• Pingback: 2009 Cult Movie Guide to Social Media Strategy | Social Media Explorer | thesocialmediasecrets

  • http://www.touchinghomemovie.com Jeromiah Z

    Thanks for the listing. I'd add that attitude is everything. Especially in hard times. This requires skill and effort – and it's well worth the time. 2009 can be a year to practice this – and it's ultimate giving – everyone around us benefits when we have an authentically positive attitude. Life is a challenge, if we don't see things for as they are, and just slightly better – there's not much of a compelling future.

    Happy New Years :)

    • KatFrench

      hmmm… Attitude is Everything, eh…

      I'm feeling like that requires a quote from Rocky Balboa.

      “But it ain't about how hard ya hit. It's about how hard you can get hit and keep moving forward. How much you can take and keep moving forward. That's how winning is done!”

  • http://www.ribeezie.com Ricardo Bueno

    Ah, “Princess Bride” and “The Karate Kid,” two great movies! I'd have to digg through my pile of dvd's to add any more… But really I think you're dead on with it all! Work each and every one of these points and execute on your social media strategy in 2009.

    I guess the one thing I would say is find opportunities to connect off-line. To turn on-line relationships, into off-line relationships. As you said, “step away from the keyboard.” After all, this social networking stuff doesn't just happen on-line…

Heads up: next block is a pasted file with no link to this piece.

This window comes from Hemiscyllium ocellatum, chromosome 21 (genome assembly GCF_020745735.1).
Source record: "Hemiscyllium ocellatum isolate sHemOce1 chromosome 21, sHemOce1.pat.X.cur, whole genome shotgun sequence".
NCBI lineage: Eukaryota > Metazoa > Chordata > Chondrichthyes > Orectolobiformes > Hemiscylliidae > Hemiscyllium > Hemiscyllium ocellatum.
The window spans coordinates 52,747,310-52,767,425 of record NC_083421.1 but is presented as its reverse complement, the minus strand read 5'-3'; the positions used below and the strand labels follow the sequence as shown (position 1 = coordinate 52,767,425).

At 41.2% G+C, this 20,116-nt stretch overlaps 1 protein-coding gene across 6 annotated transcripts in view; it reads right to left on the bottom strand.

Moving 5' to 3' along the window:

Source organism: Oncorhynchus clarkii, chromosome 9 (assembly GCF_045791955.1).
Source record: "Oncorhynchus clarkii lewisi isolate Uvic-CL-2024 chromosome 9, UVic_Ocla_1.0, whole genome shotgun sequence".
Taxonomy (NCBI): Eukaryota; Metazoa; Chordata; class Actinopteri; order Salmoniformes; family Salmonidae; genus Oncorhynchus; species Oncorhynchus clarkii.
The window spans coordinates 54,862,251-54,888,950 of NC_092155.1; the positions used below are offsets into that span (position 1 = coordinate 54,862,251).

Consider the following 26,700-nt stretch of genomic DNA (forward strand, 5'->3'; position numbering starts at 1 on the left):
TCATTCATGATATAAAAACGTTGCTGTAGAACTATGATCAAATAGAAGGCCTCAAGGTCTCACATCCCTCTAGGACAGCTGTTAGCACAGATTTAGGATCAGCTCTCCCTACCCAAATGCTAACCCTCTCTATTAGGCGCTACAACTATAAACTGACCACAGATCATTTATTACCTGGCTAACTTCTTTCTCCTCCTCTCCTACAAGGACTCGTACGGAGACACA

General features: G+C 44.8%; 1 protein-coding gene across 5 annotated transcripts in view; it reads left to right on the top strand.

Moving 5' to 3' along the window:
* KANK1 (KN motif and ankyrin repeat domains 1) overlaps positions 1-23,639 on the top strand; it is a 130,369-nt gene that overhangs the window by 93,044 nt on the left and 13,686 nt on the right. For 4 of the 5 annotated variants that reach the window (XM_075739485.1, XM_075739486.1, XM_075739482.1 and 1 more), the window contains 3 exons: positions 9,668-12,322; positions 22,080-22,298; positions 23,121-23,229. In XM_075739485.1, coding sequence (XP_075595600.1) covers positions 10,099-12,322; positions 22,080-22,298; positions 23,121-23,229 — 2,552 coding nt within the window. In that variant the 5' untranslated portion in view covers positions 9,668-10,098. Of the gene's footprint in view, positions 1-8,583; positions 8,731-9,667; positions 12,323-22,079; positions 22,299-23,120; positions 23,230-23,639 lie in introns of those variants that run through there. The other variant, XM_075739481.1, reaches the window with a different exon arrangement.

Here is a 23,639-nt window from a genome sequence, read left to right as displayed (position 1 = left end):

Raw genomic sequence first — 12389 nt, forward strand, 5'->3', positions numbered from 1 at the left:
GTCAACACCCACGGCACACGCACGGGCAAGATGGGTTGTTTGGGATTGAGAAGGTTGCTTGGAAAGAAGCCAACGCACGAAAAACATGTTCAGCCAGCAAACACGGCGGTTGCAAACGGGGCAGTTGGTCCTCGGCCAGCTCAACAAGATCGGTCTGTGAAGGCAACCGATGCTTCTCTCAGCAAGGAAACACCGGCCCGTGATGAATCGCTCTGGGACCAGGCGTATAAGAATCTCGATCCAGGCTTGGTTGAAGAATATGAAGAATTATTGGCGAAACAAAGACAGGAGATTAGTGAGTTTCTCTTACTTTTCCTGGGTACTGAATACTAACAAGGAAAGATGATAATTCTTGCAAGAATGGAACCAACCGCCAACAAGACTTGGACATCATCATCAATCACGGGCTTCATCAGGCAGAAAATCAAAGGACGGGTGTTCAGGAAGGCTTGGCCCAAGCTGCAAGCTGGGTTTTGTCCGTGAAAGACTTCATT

• KatFrench

      Good one! Turn Online Relationships into Offline Relationships

      Feels like You've Got Mail, to me:

      “Joe Fox: You're crazy about him…
      Kathleen Kelly: Yes. I am.
      Joe Fox: Then why don't you run off with him? What are you waiting for?
      Kathleen Kelly: I don't actually know him.
      Joe Fox: Really?
      Kathleen Kelly: We only know each other – oh, God, you're not going to believe this…
      Joe Fox: Let me guess. From the Internet.”

      Okay, maybe that's not the best example ever…

      • http://www.ribeezie.com Ricardo Bueno

        F. O. X. :-)

        I'm drawing a blank so this will work.

  • http://crumpleitup.com Greg Matthews

    I love your taste in movies, Kat. Here's my contribution:

    “What the hell's wrong with being stupid once in awhile? Does everything you do always have to be sensible? Haven't you ever thrown waterballoons off a roof? When you were a little kid didn't you ever sprinkle soap flakes on the living room floor 'cause you wanted to make it snow in July? Didn't you ever get really shitfaced and maybe make a complete fool of yourself and still have an excellent time? “
    – Walter “Gib” Gibson in The Sure Thing

    Lesson: Don't overthink it, and don't try to make it perfect. Get out there an try some things. Have fun with it. Learn something. THEN worry about your strategy.

    • KatFrench

      Great! And The Sure Thing is a vastly underappreciated piece of 80s cinema, in my opinion, as are most John Cusack movies.

  • http://crumpleitup.com Greg Matthews

    “So I say, 'Hey, Lama, how about a little something, you know, for the effort, you know.' And he says, 'Oh, there won't be any money, but when you die, on your deathbed, you will receive total consciousness.'”
    – Carl Spackler, Caddyshack

    The Moral: The payoff for social media may take longer, and adopt a different form, than you expect. Stay with it, and remember that it's about relationships . . . and adding value to those relationships.

    • KatFrench

      Bonus points for figuring out a relevant way to work a Caddyshack quote in here, Greg. :)

  • http://www.ricardobueno.com Ricardo Bueno

    F. O. X. :-)

    I'm drawing a blank so this will work.